The focus of this presentation is to discuss emergent social media as a disruptive force facilitating the open sharing of educational content. The author presents case studies on the uses of social media to encourage open learning, collaborative learning, shared content and resources, curriculum collaborations, and student generated content.
Bolter and Grusin propose that new digital media are not external agents that come to disrupt an unsuspecting culture. They emerge from within cultural contexts, and they refashion other media, which are embedded in the same or similar contexts. I demonstrate that social media can indeed serve as a disruptive force when appropriated, refashioned, and placed within a framework of critical inquiry and analysis, and that a movement to share open educational resources is part of this disruption.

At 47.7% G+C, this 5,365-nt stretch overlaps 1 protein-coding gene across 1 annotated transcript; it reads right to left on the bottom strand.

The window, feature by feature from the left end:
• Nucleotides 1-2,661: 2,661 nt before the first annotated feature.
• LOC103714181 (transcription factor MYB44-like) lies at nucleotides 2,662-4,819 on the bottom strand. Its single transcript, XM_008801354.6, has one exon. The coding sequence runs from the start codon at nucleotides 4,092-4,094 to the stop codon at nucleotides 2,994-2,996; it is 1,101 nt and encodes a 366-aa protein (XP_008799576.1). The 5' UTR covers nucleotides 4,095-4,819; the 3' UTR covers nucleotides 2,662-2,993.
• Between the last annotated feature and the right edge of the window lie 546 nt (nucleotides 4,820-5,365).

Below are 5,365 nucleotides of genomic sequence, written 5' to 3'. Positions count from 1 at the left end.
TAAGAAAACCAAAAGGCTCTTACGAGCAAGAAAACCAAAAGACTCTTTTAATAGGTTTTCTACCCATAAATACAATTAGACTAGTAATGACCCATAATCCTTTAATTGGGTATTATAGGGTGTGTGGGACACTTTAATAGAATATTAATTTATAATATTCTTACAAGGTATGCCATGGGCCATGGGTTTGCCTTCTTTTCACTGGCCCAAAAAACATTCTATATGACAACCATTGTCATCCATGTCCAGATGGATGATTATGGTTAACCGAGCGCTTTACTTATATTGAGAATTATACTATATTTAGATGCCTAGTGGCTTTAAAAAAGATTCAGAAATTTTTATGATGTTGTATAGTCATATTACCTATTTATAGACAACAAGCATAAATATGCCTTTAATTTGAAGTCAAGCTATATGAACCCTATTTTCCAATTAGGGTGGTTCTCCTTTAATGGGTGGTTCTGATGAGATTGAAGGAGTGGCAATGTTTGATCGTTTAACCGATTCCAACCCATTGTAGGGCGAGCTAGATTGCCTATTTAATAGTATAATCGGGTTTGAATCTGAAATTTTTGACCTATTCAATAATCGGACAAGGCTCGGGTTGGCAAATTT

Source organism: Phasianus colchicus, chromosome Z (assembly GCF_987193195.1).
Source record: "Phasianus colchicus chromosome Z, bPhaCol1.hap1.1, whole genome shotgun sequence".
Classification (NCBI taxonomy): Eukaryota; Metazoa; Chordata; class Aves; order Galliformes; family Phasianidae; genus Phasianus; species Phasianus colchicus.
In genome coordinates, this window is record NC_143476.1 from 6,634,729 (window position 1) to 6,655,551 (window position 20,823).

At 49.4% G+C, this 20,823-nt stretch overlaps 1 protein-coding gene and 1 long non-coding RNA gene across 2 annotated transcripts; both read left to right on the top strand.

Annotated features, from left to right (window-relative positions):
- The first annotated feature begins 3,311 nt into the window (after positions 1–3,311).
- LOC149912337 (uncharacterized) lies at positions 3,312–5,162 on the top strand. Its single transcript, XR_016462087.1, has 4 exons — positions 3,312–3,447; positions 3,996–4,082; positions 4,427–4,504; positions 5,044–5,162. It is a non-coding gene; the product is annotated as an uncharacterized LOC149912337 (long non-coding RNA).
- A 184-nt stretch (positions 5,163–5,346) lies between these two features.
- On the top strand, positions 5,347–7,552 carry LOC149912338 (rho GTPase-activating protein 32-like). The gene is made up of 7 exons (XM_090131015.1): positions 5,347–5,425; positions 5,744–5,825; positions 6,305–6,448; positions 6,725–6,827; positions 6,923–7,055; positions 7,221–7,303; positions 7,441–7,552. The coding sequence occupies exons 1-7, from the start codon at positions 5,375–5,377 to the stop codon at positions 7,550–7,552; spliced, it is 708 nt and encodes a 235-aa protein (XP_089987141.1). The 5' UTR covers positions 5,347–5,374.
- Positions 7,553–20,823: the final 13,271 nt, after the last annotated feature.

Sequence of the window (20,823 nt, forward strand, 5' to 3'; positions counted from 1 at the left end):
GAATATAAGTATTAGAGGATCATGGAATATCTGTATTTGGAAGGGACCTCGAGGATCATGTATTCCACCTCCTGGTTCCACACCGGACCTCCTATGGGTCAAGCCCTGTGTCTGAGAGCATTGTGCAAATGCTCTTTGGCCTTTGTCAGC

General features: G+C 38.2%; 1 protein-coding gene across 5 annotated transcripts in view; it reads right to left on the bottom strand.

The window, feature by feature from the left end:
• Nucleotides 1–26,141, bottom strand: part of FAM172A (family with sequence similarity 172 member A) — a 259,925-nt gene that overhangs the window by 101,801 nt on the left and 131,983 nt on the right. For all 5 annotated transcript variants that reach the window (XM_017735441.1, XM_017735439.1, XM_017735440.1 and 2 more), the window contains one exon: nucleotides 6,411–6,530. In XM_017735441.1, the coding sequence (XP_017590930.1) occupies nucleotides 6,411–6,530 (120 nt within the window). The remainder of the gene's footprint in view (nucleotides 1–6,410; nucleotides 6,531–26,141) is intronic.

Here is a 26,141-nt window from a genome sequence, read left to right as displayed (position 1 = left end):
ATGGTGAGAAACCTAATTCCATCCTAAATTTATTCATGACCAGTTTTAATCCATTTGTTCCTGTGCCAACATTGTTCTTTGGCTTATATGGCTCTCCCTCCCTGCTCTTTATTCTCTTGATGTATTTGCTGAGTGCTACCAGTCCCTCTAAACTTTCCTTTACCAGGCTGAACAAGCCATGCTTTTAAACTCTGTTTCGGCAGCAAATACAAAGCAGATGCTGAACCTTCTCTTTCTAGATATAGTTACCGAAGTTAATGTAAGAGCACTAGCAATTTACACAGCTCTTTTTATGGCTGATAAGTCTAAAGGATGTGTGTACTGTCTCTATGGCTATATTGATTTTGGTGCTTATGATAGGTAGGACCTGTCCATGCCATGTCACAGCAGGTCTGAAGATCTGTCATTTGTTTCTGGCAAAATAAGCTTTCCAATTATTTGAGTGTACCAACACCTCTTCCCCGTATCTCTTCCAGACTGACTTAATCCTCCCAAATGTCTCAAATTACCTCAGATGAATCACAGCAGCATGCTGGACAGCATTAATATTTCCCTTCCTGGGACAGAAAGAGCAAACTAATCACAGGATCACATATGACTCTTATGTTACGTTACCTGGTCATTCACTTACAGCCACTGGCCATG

According to Lev Manovich in his seminal work The Language of New Media, the computer media revolution affects all stages of communication, including acquisition, manipulation, storage, and distribution; it also affects all types of media- texts, still images, moving images, sound, and spatial constructions. Social media such as Facebook, MySpace, Twitter, Youtube, blogs, collaborative wikis, and a wide range of web 2.0 tools are taking this revolution to the next level as students and faculty appropriate the new media to create innovative approaches to teaching, learning, collaborating, and the open sharing of intellectual property and creative content. In addition, virtual worlds such as Second Life provide both an immersive medium and extensive tools for content creation, social networking, and the sharing of educational content.
The author presents case studies on the uses of social media to encourage open learning, collaborative learning, shared content and resources, curriculum collaborations, and student generated content.